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Prairie City News

The clock rings true

Community celebrates courthouse clocktower restoration

After months of work, the clock tower at the Jasper County Courthouse is up and running and back to its historic beginnings. A rededication ceremony was held June 22 for the clocktower to celebrate the work it took to make the landmark a focal point in downtown Newton.

“This building... it stands as an instrument, it stands as a symbol, of self government on the part of the people who live here and vote here,” Jasper County Senior Court Judge Thomas Motts said.

Motts was the keynote speaker at the event and spoke on the history about the courthouse from its humble beginnings in a log cabin to the construction of its current location in 1847. County maintenance director Adam Sparks, who spearheaded the efforts, also spoke about the work it took to complete the project and the hurdles he faced along the way. He said the hardest part of the project was finding glass that matched the historic look of the original clock to satisfy the grant. The project was one of 27 selected across Iowa to receive a Historical Resource Development Grant and Country School Grant from the State Historical Society of Iowa

“We have the old glass but half of it was broke, so we didn’t want to piece the glass back together to where you as a citizen would look at it and see an old dirty piece next to a clean piece,” Sparks said.

After working with the historical society, they were able to agree upon new glass for the clock and Smith’s Bell and Clock Company, the contractor used for the job, were able to restore the timepiece to it’s original glory. The clock itself was also taken back to historical specifications, now running on weights and instead of electricity. Sparks said it took a while to figure out the appropriate weights to use since they did not have the originals. Workers resorted to trial and error to get the weights balanced and the clock set to the correct time — not running too fast or too slow.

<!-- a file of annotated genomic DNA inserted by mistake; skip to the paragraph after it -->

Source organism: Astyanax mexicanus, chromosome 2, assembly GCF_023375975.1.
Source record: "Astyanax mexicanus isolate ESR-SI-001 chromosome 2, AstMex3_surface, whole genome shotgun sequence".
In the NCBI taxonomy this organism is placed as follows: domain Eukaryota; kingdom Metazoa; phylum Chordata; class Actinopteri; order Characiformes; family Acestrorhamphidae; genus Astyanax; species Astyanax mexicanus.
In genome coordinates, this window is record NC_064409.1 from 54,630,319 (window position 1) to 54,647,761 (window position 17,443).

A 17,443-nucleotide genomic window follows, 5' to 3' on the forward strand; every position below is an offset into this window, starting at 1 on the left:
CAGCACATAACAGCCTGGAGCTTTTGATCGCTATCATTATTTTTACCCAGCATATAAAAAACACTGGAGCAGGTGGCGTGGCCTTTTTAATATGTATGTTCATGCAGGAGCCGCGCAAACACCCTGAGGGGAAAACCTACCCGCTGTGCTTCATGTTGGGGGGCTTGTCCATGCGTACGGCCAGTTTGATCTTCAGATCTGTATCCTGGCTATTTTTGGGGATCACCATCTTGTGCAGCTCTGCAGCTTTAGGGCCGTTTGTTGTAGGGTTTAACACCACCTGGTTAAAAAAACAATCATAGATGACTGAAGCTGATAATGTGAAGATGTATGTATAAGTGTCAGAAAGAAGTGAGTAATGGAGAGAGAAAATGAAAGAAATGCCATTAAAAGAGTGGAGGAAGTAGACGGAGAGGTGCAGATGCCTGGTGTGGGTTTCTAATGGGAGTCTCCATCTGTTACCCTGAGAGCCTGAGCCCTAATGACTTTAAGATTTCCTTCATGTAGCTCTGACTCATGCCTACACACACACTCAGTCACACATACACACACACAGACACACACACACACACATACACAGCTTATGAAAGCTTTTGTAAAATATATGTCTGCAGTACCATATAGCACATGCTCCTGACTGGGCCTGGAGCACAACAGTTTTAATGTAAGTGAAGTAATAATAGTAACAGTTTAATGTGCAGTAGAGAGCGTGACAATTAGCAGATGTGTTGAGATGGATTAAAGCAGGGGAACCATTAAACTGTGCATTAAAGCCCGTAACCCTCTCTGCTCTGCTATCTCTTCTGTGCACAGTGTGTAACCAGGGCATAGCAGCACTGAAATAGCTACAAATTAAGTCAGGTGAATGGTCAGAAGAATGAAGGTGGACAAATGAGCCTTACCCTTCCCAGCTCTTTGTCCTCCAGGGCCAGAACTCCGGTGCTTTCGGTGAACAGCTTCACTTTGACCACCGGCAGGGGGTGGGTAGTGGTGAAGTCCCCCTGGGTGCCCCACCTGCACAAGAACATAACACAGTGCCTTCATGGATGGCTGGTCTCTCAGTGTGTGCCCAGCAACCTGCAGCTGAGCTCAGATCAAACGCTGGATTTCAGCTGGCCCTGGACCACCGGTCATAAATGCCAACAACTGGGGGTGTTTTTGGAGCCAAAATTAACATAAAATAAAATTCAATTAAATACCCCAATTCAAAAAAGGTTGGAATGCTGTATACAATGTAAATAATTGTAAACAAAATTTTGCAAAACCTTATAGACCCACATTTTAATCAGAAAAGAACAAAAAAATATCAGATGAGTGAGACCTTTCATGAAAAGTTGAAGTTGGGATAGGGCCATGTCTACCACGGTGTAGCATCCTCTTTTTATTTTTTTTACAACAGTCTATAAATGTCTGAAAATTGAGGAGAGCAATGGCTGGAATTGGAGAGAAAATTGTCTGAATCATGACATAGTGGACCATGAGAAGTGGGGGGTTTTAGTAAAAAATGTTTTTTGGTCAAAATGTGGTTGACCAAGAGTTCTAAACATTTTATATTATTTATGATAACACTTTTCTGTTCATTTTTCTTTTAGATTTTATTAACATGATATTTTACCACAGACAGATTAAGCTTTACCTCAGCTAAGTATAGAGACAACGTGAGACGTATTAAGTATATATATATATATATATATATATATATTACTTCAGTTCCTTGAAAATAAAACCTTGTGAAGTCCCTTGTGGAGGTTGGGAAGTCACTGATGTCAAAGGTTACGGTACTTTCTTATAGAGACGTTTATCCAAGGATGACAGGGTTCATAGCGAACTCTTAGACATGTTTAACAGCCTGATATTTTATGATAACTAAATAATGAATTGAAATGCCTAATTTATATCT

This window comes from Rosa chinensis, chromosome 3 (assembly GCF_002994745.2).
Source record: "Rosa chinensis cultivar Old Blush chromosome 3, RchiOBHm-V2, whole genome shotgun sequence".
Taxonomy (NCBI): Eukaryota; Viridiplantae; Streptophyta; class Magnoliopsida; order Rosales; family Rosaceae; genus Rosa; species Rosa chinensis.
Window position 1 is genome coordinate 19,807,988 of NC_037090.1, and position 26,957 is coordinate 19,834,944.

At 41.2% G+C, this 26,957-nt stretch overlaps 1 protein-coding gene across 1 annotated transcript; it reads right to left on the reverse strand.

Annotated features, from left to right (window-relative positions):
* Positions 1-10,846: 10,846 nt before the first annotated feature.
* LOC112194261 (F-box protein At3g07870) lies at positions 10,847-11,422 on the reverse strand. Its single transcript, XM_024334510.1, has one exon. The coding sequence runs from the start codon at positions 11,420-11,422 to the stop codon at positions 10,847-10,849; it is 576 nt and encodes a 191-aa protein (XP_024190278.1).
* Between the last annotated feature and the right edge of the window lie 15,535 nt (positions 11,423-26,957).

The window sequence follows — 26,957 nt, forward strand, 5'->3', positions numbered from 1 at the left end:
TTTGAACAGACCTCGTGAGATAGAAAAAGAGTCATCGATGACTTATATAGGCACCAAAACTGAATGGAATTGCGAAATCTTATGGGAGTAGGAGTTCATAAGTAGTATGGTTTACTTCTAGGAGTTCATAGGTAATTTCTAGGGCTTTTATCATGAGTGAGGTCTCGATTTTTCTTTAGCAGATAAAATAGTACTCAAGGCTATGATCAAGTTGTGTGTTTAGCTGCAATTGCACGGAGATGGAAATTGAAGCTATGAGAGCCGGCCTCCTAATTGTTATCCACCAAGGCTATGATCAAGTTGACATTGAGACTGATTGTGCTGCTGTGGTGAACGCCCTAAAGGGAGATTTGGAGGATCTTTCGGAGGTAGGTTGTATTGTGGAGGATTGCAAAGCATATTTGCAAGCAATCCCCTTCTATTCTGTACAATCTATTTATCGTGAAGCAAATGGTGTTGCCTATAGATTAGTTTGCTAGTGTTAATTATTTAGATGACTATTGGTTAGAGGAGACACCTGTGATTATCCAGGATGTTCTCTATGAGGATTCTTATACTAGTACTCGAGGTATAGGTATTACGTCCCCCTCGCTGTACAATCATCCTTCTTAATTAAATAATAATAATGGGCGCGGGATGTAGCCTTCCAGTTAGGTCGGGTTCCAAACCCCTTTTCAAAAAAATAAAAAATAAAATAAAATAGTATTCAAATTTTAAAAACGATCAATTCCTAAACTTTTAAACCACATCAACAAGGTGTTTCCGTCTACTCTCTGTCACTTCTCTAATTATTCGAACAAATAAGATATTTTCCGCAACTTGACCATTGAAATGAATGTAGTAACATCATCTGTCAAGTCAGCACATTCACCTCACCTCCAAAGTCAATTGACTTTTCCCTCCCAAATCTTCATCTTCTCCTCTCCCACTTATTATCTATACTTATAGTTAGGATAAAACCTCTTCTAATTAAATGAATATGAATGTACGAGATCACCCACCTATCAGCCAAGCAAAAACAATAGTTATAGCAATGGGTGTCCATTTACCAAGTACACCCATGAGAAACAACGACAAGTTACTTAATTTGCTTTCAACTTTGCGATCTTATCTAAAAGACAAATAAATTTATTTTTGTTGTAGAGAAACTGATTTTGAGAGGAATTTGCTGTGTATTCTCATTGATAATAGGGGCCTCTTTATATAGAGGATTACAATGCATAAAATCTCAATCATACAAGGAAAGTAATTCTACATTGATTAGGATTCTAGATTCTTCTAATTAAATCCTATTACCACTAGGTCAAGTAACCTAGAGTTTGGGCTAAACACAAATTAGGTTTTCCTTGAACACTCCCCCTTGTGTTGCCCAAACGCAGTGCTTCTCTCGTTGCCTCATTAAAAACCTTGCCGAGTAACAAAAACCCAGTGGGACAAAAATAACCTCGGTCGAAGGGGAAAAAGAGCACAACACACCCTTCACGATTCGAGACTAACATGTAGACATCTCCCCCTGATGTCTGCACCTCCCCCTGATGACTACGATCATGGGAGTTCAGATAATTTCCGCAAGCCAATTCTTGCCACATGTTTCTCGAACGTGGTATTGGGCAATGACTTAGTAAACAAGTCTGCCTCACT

“You will never get it exactly but you will get it close,” Sparks said.

The weights on the clock are 120 pounds but they will change in the winter and the summer as the clock speeds up and slows down. Sparks said continual adjustments will be needed to keep it as close to accurate as possible.

The bell was also placed back in the clock tower after residing on the courthouse lawn since it was removed during a 1980s renovation. The bell and clock are both date back to 1910.

While visitors are unable to view the clocktower in person, a television with a continual video stream of the clock and its many mechanisms is available to view in the west lobby of the courthouse. A plaque also hangs in the lobby naming those to worked and gave donations to the restoration of the clock through the years.

“It is a neat project for me and everyone at the courthouse,” Sparks said. “It is neat to see what it has done for the community, I have received a lot of great comments on it.

“To bring it back to its 1910 state and not take the easy route, I’m glad the board of supervisors and county decided spend the money and spend it wisely. That is not only good for us but all of Jasper County.”

Contact Jamee A. Pierson at 641-792-3121 ext. 6534 or jpierson@newtondailynews.com

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